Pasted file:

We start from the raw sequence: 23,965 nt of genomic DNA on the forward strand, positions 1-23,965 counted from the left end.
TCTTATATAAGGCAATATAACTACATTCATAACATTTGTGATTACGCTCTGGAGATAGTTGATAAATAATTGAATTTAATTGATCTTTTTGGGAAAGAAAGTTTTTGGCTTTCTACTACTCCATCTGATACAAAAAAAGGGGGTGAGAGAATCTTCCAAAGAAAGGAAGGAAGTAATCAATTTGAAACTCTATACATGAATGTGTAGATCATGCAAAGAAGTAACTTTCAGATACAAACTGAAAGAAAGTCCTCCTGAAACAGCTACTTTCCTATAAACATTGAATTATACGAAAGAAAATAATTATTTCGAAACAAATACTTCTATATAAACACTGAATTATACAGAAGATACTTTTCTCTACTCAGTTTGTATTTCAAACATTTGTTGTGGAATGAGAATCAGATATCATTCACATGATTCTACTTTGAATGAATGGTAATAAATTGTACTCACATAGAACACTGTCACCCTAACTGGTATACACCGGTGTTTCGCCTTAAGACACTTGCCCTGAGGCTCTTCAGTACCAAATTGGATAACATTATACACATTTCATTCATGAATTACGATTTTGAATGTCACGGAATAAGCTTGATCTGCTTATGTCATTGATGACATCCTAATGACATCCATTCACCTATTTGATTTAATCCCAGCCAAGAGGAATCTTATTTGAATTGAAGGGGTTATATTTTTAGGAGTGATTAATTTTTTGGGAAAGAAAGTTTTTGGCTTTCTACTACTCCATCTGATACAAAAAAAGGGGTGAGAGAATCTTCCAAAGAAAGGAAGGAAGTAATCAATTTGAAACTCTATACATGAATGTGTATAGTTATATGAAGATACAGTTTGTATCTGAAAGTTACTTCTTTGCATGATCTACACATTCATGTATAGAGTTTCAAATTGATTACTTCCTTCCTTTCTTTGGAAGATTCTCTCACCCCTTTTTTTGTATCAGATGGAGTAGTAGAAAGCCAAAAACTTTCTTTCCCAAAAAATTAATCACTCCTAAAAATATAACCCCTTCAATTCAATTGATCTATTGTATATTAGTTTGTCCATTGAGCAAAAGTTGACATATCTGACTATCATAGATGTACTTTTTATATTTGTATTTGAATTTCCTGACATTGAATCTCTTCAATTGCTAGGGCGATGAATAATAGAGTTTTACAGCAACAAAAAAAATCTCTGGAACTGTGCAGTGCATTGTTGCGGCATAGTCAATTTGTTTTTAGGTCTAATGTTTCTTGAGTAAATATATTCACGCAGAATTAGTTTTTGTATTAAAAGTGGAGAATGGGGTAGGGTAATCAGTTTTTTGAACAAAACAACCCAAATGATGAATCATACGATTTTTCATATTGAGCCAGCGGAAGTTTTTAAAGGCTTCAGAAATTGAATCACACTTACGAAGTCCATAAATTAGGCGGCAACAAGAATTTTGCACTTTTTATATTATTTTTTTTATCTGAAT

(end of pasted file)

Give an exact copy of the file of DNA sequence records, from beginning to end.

We start from the raw sequence: 23,965 nt of genomic DNA on the forward strand, positions 1-23,965 counted from the left end.
TCTTATATAAGGCAATATAACTACATTCATAACATTTGTGATTACGCTCTGGAGATAGTTGATAAATAATTGAATTTAATTGATCTTTTTGGGAAAGAAAGTTTTTGGCTTTCTACTACTCCATCTGATACAAAAAAAGGGGGTGAGAGAATCTTCCAAAGAAAGGAAGGAAGTAATCAATTTGAAACTCTATACATGAATGTGTAGATCATGCAAAGAAGTAACTTTCAGATACAAACTGAAAGAAAGTCCTCCTGAAACAGCTACTTTCCTATAAACATTGAATTATACGAAAGAAAATAATTATTTCGAAACAAATACTTCTATATAAACACTGAATTATACAGAAGATACTTTTCTCTACTCAGTTTGTATTTCAAACATTTGTTGTGGAATGAGAATCAGATATCATTCACATGATTCTACTTTGAATGAATGGTAATAAATTGTACTCACATAGAACACTGTCACCCTAACTGGTATACACCGGTGTTTCGCCTTAAGACACTTGCCCTGAGGCTCTTCAGTACCAAATTGGATAACATTATACACATTTCATTCATGAATTACGATTTTGAATGTCACGGAATAAGCTTGATCTGCTTATGTCATTGATGACATCCTAATGACATCCATTCACCTATTTGATTTAATCCCAGCCAAGAGGAATCTTATTTGAATTGAAGGGGTTATATTTTTAGGAGTGATTAATTTTTTGGGAAAGAAAGTTTTTGGCTTTCTACTACTCCATCTGATACAAAAAAAGGGGTGAGAGAATCTTCCAAAGAAAGGAAGGAAGTAATCAATTTGAAACTCTATACATGAATGTGTATAGTTATATGAAGATACAGTTTGTATCTGAAAGTTACTTCTTTGCATGATCTACACATTCATGTATAGAGTTTCAAATTGATTACTTCCTTCCTTTCTTTGGAAGATTCTCTCACCCCTTTTTTTGTATCAGATGGAGTAGTAGAAAGCCAAAAACTTTCTTTCCCAAAAAATTAATCACTCCTAAAAATATAACCCCTTCAATTCAATTGATCTATTGTATATTAGTTTGTCCATTGAGCAAAAGTTGACATATCTGACTATCATAGATGTACTTTTTATATTTGTATTTGAATTTCCTGACATTGAATCTCTTCAATTGCTAGGGCGATGAATAATAGAGTTTTACAGCAACAAAAAAAATCTCTGGAACTGTGCAGTGCATTGTTGCGGCATAGTCAATTTGTTTTTAGGTCTAATGTTTCTTGAGTAAATATATTCACGCAGAATTAGTTTTTGTATTAAAAGTGGAGAATGGGGTAGGGTAATCAGTTTTTTGAACAAAACAACCCAAATGATGAATCATACGATTTTTCATATTGAGCCAGCGGAAGTTTTTAAAGGCTTCAGAAATTGAATCACACTTACGAAGTCCATAAATTAGGCGGCAACAAGAATTTTGCACTTTTTATATTATTTTTTTTATCTGAAT